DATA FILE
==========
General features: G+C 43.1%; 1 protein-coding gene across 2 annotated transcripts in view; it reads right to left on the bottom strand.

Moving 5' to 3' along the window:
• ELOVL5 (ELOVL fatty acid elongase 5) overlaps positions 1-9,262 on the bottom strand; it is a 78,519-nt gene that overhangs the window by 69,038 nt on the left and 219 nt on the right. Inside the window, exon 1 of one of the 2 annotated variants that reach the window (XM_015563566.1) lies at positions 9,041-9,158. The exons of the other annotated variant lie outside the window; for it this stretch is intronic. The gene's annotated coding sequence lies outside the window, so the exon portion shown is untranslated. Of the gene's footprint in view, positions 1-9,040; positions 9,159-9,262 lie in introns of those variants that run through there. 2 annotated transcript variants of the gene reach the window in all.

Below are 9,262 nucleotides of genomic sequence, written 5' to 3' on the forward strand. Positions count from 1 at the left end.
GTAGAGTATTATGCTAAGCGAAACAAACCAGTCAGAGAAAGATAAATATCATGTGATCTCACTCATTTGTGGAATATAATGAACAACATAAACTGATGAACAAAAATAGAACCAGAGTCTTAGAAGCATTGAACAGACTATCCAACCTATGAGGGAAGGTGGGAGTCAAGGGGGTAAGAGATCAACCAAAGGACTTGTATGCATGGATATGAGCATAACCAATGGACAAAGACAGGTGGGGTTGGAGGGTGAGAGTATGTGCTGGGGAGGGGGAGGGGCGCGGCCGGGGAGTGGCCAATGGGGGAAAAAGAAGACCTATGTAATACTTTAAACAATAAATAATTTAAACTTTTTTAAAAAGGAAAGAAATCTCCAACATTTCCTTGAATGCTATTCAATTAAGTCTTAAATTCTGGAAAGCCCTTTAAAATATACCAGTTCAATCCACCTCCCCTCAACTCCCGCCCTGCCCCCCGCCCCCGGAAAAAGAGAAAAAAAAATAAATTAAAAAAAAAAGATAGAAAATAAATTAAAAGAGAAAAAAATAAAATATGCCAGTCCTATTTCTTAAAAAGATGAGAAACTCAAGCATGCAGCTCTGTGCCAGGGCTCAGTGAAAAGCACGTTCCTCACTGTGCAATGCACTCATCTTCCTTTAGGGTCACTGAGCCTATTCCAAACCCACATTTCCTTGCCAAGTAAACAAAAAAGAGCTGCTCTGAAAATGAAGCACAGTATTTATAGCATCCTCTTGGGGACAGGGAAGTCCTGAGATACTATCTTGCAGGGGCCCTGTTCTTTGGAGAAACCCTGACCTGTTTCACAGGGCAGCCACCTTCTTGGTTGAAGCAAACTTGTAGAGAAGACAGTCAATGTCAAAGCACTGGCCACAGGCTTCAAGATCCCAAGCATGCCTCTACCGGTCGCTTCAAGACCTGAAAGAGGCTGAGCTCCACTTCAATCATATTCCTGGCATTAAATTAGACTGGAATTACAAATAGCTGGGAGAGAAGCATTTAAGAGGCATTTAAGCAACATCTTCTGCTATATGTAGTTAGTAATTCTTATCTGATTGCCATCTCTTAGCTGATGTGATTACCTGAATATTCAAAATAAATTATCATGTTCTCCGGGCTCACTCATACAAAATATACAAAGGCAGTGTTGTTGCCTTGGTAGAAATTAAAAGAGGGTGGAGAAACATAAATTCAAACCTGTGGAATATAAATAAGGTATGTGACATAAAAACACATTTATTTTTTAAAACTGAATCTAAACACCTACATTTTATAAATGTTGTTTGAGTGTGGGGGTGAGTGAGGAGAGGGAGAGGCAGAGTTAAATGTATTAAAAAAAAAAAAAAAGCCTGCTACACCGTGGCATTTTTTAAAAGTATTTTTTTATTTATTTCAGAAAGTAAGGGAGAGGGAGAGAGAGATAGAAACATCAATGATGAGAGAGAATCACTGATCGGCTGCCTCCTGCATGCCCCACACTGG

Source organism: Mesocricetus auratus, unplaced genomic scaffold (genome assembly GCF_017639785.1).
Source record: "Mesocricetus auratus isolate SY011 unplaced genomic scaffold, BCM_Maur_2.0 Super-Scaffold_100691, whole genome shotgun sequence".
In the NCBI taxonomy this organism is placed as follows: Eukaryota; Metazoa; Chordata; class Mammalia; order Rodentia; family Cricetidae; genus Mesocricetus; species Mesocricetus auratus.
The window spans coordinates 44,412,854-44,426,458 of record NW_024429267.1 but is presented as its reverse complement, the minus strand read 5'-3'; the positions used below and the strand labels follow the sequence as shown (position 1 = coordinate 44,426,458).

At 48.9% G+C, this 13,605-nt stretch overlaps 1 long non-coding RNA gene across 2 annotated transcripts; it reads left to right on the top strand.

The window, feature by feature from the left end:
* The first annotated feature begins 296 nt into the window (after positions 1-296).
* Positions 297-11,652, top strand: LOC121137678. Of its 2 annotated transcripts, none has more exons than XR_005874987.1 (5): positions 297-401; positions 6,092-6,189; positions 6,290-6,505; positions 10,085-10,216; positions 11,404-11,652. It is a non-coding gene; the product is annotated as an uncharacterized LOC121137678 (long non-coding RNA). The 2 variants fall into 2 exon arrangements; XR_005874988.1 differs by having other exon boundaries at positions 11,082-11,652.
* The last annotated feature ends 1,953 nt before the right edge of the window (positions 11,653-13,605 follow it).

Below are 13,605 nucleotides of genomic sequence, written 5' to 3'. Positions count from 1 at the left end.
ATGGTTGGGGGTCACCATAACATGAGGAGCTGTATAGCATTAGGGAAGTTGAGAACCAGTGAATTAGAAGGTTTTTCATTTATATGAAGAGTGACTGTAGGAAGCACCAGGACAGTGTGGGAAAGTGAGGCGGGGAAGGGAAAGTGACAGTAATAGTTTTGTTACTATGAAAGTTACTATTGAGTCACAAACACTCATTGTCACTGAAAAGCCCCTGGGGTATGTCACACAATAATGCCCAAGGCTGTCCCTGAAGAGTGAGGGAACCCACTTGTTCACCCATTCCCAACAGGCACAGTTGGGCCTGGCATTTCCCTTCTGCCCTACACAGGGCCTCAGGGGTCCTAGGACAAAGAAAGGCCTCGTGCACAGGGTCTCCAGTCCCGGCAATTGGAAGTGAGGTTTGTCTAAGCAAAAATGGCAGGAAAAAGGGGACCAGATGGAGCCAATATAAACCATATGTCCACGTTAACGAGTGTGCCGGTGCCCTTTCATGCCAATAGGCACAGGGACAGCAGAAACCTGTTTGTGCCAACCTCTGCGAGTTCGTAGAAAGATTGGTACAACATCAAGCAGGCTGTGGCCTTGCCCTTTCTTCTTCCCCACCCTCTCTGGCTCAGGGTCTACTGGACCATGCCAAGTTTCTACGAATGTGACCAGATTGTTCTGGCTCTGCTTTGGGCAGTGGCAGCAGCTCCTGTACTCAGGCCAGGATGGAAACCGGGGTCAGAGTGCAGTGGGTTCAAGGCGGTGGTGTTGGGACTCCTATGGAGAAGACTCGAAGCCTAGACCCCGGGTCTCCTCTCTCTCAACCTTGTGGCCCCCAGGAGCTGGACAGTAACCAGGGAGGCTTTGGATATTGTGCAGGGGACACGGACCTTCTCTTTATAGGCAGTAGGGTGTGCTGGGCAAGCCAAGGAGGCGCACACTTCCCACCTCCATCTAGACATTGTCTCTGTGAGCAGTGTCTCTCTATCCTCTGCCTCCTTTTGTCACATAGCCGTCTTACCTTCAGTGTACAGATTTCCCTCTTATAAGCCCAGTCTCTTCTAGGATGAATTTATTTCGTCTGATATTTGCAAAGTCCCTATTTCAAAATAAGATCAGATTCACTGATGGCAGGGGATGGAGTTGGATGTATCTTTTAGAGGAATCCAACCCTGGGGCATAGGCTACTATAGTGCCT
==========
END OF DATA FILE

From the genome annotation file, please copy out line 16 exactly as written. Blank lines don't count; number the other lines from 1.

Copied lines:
ATGGTTGGGGGTCACCATAACATGAGGAGCTGTATAGCATTAGGGAAGTTGAGAACCAGTGAATTAGAAGGTTTTTCATTTATATGAAGAGTGACTGTAGGAAGCACCAGGACAGTGTGGGAAAGTGAGGCGGGGAAGGGAAAGTGACAGTAATAGTTTTGTTACTATGAAAGTTACTATTGAGTCACAAACACTCATTGTCACTGAAAAGCCCCTGGGGTATGTCACACAATAATGCCCAAGGCTGTCCCTGAAGAGTGAGGGAACCCACTTGTTCACCCATTCCCAACAGGCACAGTTGGGCCTGGCATTTCCCTTCTGCCCTACACAGGGCCTCAGGGGTCCTAGGACAAAGAAAGGCCTCGTGCACAGGGTCTCCAGTCCCGGCAATTGGAAGTGAGGTTTGTCTAAGCAAAAATGGCAGGAAAAAGGGGACCAGATGGAGCCAATATAAACCATATGTCCACGTTAACGAGTGTGCCGGTGCCCTTTCATGCCAATAGGCACAGGGACAGCAGAAACCTGTTTGTGCCAACCTCTGCGAGTTCGTAGAAAGATTGGTACAACATCAAGCAGGCTGTGGCCTTGCCCTTTCTTCTTCCCCACCCTCTCTGGCTCAGGGTCTACTGGACCATGCCAAGTTTCTACGAATGTGACCAGATTGTTCTGGCTCTGCTTTGGGCAGTGGCAGCAGCTCCTGTACTCAGGCCAGGATGGAAACCGGGGTCAGAGTGCAGTGGGTTCAAGGCGGTGGTGTTGGGACTCCTATGGAGAAGACTCGAAGCCTAGACCCCGGGTCTCCTCTCTCTCAACCTTGTGGCCCCCAGGAGCTGGACAGTAACCAGGGAGGCTTTGGATATTGTGCAGGGGACACGGACCTTCTCTTTATAGGCAGTAGGGTGTGCTGGGCAAGCCAAGGAGGCGCACACTTCCCACCTCCATCTAGACATTGTCTCTGTGAGCAGTGTCTCTCTATCCTCTGCCTCCTTTTGTCACATAGCCGTCTTACCTTCAGTGTACAGATTTCCCTCTTATAAGCCCAGTCTCTTCTAGGATGAATTTATTTCGTCTGATATTTGCAAAGTCCCTATTTCAAAATAAGATCAGATTCACTGATGGCAGGGGATGGAGTTGGATGTATCTTTTAGAGGAATCCAACCCTGGGGCATAGGCTACTATAGTGCCT